(Montreal) A difference of just thirty minutes between the time children go to bed on school evenings and the time they go to bed on holidays could have a negative influence on their waist circumference and their weight, warns a new study.

If we already knew that poor quality sleep can have undesirable repercussions on health, this research complicates the situation by adding to the equation a factor that has apparently gone under the radar until now.

“This study shows that going to bed too late during the week has deleterious impacts, and the same thing on weekends, but especially if there is a big difference between these hours,” summarized Dr. Mélanie Henderson, who is a pediatrician. endocrinologist at CHU Sainte-Justine.

The Finnish authors of this study carried out a longitudinal analysis of approximately 5,000 children aged 9 to 12 years. They found that later bedtime on days off – and fluctuations in bedtime – at age 11 were associated with adding 0.6 centimeters to waist circumference two and a half years later.

While this may seem modest, said Dr. Henderson, it should be kept in mind that this is a “cumulative” effect that will lead to increased risk over time, especially as it will be probably associated with other elements, such as eating habits.

In fact, she says, those who sleep poorly will experience what she calls “false hunger” and will tend to seek out calorie-dense, high-calorie foods for energy, which can then lead to weight.

Those who sleep little are also more likely to have more central adiposity — compared to more generalized adiposity — which can be particularly harmful to health, Dr. Henderson said. This could explain the increased waist circumference seen by Finnish researchers.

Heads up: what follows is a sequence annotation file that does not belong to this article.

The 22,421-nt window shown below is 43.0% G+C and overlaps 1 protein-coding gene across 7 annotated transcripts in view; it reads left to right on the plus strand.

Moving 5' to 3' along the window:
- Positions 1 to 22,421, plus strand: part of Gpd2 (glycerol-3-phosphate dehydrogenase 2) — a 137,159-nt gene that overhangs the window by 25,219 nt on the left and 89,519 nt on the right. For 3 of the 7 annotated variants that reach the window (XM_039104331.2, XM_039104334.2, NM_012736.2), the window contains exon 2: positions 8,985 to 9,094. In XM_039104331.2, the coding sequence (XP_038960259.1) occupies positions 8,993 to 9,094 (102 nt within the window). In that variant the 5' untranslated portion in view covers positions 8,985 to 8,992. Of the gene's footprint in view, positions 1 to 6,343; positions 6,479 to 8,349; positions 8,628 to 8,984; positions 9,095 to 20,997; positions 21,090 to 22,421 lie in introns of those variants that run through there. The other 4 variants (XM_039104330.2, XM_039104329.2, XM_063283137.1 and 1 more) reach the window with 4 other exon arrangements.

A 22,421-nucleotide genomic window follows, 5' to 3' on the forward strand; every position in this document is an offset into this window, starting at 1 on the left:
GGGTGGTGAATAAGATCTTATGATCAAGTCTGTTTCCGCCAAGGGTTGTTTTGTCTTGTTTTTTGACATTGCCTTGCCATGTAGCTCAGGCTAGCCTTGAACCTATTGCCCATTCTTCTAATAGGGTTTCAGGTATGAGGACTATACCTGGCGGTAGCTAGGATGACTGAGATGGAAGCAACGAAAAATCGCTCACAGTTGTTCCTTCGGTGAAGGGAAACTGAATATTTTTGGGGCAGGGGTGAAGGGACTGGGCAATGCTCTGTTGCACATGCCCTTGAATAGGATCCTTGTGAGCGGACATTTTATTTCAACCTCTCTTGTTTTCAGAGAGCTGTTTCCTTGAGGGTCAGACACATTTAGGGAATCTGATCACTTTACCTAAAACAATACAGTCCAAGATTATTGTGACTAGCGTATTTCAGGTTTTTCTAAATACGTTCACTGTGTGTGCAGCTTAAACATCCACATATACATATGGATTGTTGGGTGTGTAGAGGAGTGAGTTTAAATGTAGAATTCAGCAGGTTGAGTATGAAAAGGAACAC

Researchers found, on average, that children went to bed an hour later on days off compared to school days. One in eight children, however, went to bed two hours later.

This delay before going to bed, and a later bedtime, was more common among young people who spent a lot of time on a screen.

“Based on our findings and those of other researchers, we hypothesize that the lack of consistency in bedtime and sleep times is likely due to screen time and peer socialization,” report so the authors in the Journal of Sleep Research.

This could lead to a “circadian dysregulation” that interferes with metabolism, they add.

“Clinically, I very frequently see young people who have very late bedtimes because they are behind their screens playing video games or watching videos […] and it interferes with the duration of sleep and the quality of sleep. sleep,” Dr. Henderson confirmed.

For teenagers to go to bed at a “reasonable time” during the week, but much later on the weekend, will have an effect on their sleep, “and we know that these effects have a propensity to have harmful effects health, including a greater risk of obesity,” Dr. Henderson said.

“What I explain to my patients is that if you go to bed at 10:30 a.m. on weeknights, but on Friday and then Saturday night you go to bed at 4:00 a.m., by Sunday night, that It’s like you went to Europe over the weekend for your body,” she said, agreeing with the Finnish researchers.

Further analysis showed the researchers that the association between bedtime and greater adiposity was one-sided: children with fluctuating bedtimes had greater adiposity, but a genetic predisposition to adiposity. more important did not seem to be responsible for the delay before going to bed.

Moreover, on a biological level, can we read in the study, previous studies have shown that a later bedtime is associated with poorer quality sleep. In particular, the sleep cycle during which the body repairs and grows could be absent.

“It reminds parents that kids shouldn’t go to bed late in the week or on weekends,” Dr. Henderson said. There shouldn’t be any big delays. Young people who chronically have a very late bedtime during the week and much later on weekends, it interferes with the quality of their sleep, the duration of their sleep too, and in the long term, what we see, is that it has significant and persistent impacts over time. »